Many UX professionals gravitate towards qualitative (qual) , which are widely perceived as being easier and cheaper than quantitative (quant) research. They shy away from the intimidating prospect of larger sample sizes and statistics associated with quant.

If that sounds like you, you’re missing out! Quant methodologies are an important part of any experienced UX researcher’s toolkit. Quant methods allow you to:

  • Put a number on the usability of your product. Numbers are sometimes more persuasive than findings and videos from qual testing (particularly when you’re trying to convince folks like executives).
  • Compare different designs (for example, your new version vs. your old version, or your product vs. your competitor’s product), and determine whether the differences you observe are statistically significant, and not due to random chance.
  • Improve UX trade-off decisions. For example, if a proposed design improvement is expected to be expensive to implement, is it worth doing? If you have an estimate of how much the change will improve the usability, a quant method may help you decide whether the redesign is worth it.
  • Tie UX improvements back to organizational goals and key performance indicators (thus demonstrating your return on investment and justifying your UX team’s existence).

This article can help you get started — the first step is determining which quant UX research method you need. We’ll cover some of the most popular types of quant research:

  • Usability Testing (Benchmarking)
  • Web Analytics (or App Analytics)
  • A/B Testing or Multivariate Testing
  • Card Sorting
  • Tree Testing
  • Surveys or Questionnaires
  • Clustering Qualitative Comments
  • Desirability Studies
  • Eyetracking Testing

Each of these methods yields valuable quantitative data, but the techniques vary widely in the type of data collected, as well as the amount of resources and effort required.

This article lists the most common use cases for these methods, and estimates cost and difficulty for each. As with any research method, each of these can be adapted to fit a variety of needs. Depending on your specific circumstances, your costs and difficulty may be different from our rough estimates. Additionally, you should be aware that each of these methods will require different minimum sample sizes to determine statistical significance.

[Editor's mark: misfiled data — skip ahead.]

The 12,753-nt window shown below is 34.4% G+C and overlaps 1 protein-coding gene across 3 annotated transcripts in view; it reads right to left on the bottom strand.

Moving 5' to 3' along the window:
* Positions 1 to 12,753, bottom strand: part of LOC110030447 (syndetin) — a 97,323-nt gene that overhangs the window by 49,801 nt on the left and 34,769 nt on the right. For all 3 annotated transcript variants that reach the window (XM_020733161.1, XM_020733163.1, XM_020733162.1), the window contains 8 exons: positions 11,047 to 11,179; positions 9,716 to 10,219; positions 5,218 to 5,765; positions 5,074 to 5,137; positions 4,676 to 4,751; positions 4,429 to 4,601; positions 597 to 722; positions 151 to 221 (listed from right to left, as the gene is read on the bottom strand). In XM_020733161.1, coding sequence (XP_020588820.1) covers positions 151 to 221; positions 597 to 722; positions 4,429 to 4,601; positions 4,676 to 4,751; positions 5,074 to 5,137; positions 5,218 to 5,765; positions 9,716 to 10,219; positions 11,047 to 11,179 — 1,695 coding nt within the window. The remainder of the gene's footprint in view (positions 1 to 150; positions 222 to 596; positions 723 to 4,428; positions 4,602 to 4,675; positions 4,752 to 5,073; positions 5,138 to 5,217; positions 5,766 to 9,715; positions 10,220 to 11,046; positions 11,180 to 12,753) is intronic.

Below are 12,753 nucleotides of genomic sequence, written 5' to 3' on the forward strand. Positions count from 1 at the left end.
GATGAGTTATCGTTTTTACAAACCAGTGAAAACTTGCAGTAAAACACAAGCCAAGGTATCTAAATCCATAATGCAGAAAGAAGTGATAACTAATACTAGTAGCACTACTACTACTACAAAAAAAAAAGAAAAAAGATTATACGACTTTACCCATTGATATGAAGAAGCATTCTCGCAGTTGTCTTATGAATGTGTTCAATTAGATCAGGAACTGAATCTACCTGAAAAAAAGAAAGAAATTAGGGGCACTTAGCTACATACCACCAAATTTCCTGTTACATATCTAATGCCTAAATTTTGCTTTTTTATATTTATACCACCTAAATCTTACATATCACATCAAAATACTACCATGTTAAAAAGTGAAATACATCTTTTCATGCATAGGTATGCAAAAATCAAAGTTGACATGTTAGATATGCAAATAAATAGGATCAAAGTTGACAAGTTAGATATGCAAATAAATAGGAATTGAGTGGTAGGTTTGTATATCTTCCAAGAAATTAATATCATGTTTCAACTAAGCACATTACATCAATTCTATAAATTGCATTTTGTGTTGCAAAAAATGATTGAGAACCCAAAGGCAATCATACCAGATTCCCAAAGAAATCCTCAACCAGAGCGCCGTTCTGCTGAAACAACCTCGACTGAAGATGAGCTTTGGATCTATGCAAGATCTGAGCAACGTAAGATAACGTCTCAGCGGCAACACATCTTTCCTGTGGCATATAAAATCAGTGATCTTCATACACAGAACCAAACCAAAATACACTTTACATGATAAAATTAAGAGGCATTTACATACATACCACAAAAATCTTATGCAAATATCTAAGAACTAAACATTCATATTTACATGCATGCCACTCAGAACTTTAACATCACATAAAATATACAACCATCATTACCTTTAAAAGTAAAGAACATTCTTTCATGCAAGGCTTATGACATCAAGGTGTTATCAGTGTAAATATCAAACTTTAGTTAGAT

Quantitative Usability Testing (Benchmarking)

  • Use:
    • Tracking usability over time
    • Comparing with competitors
  • Cost: Medium
  • Difficulty of Collection: Medium
  • Difficulty of Analysis: Medium
  • Type of Method: Behavioral (what people do)
  • Context of Use: Task-based

Although not used as often, quantitative usability testing (sometimes referred to as usability benchmarking) is a lot like qualitative usability testing — users are asked to perform realistic tasks using a product. The primary difference between the two is that qual usability testing prioritizes observations, like identifying usability issues. In contrast, quant usability testing is focused on collecting metrics like time on task or success.

Once you’ve collected those metrics with a relatively large sample size (around 35 participants or more), you can use them to track the progress of your product’s usability over time, or compare it to the usability of your competitors’ products.

When you track a usability metric over time, across many different iterations of a product, you can create charts like this one. This type of information can help you keep an eye on your product’s UX, and make sure it improves over time.

The type of usability testing you choose (in-person, remote moderated, or remote unmoderated) will impact the cost and difficultly associated with this method. Since the goals of quant and qual usability studies are different, the structure of the test and the tasks used will need to be different as well.

For all the skills you need to run a basic quantitative usability-testing study, see our full-day course Measuring User Experience.

Web Analytics (or App Analytics)

  • Uses: 
    • Detecting or prioritizing problems
    • Monitoring performance
  • Cost: Low
  • Difficulty of Collection: Low
  • Difficulty of Analysis: High
  • Type of Method: Behavioral (what people do)
  • Context of Use: Live